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Saturday, October 31, 2020

Signed agreement paves way for region’s first Aboriginal aged care facility

Local Aboriginal Elder Uncle Bill Smith says an historic signing is about making footprints in time.

Speaking at a gathering at Yamuloong in Garden Suburb today, the respected community member said the Memorandum of Understanding would pave a way forward for Aboriginals in Lake Macquarie and across the Hunter Region.

The signed agreement, which was between Awabakal Ltd and Biraban Local Aboriginal Land Council (BLALC), represented a commitment to build the region’s first culturally safe aged care facility.

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The arrangement brings together land provided by Biraban LALC and medical care services provided by Awabakal.

“This is the most sacred moment of all,” Uncle Bill said.

“Not the one behind, not the one in front but right now because you made a decision to stand together.”

Awabakal deputy chair Ray Smith said the facility had been a goal within the local Aboriginal community for a long time.

“We are excited about the development and about the partnerships it creates,” he said.

“It’s time to step up. This is our opportunity to build bridges and go forward together.

The new facility, Mr Smith said, would include culturally safe elements.

“This is not just about brick walls, it’s also about tranquility.

“We want to create a great space for our elders and their families.

“[The facility] will include bush tucker gardens, permaculture, we’ll grow our own vegetables, and build a multi-purpose centre where the people can meet with their family and host gatherings.”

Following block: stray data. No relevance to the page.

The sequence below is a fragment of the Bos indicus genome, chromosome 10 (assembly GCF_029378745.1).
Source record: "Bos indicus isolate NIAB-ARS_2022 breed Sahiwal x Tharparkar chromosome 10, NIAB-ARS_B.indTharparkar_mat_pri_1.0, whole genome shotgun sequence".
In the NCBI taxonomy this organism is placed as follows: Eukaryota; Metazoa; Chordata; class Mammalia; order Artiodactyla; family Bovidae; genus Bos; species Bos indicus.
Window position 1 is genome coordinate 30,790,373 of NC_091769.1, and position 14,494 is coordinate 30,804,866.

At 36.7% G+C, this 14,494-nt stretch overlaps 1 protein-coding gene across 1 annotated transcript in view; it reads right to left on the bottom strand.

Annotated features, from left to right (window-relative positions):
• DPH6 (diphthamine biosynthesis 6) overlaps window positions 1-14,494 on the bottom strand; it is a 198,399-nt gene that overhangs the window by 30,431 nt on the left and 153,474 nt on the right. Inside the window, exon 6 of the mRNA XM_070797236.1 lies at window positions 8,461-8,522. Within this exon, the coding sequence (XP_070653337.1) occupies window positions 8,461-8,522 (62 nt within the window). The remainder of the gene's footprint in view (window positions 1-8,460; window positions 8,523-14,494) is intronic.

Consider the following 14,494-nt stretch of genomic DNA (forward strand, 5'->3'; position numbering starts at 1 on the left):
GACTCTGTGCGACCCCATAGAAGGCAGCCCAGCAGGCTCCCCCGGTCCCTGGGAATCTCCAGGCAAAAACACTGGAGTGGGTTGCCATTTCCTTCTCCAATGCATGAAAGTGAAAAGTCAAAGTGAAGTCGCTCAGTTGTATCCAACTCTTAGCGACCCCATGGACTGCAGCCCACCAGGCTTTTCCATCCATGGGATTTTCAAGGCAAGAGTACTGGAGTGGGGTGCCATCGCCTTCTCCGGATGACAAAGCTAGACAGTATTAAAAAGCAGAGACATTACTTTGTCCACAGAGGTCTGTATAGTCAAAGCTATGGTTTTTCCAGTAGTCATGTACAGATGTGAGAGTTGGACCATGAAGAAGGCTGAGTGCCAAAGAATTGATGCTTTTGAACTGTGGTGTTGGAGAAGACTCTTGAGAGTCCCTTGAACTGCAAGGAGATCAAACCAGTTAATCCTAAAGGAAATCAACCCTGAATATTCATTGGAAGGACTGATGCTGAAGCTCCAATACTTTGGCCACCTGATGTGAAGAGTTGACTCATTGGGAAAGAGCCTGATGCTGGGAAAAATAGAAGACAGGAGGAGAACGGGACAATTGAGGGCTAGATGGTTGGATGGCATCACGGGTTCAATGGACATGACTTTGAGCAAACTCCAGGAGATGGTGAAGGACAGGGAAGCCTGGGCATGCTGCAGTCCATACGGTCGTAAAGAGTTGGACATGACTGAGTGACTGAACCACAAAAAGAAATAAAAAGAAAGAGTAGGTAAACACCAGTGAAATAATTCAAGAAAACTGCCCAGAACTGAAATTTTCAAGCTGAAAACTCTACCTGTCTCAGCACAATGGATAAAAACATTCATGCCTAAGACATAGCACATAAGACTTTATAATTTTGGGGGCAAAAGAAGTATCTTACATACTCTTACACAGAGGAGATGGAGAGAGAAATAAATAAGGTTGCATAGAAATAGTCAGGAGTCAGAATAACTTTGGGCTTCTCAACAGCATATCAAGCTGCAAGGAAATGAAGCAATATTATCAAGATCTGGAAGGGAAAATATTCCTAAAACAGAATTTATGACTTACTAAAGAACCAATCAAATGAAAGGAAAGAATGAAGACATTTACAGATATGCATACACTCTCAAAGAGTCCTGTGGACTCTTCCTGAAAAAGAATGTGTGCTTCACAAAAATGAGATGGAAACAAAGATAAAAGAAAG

Biraban LALC chair Edward Smith, NSW Aboriginal Land Council councillor Abie Wright, Biraban LALC CEO Ashley Williams, Uncle Bill Smith, Awabakal CEO Raelene Gordon and deputy chair Awabakal Ray Smith.

The site for the aged care facility is yet to be finalised but Gidgee Group Chief Executive Sean Gordon, who will project manage the build, says west of Toronto is most likely.

“We’re looking at land holdings in Awaba, west of Toronto, between Toronto and the M1,” he said.

“The statistics show there is enough need in Newcastle and the Lake Macquarie area for this type of facility.”

Mr Gordon said the group, which specialised in partnerships advocating for improved outcomes for Indigenous people, had been working on a draft scope for six months.

“If all goes well we’d like to see the doors of the facility open in three years,” he said.

Stage one will be the creation of a residential care facility. This will be followed by provisions for independent living.

The NSW Aboriginal Land Council (NSWALC) Councillor Abie Wright, who attended Thursday’s event, said the signing of the Memorandum of Understanding was a symbolic commitment to the community’s elders.

“Today is an historic moment for our community,” he said.  “This is for the next generation and it means we are on the right path.”

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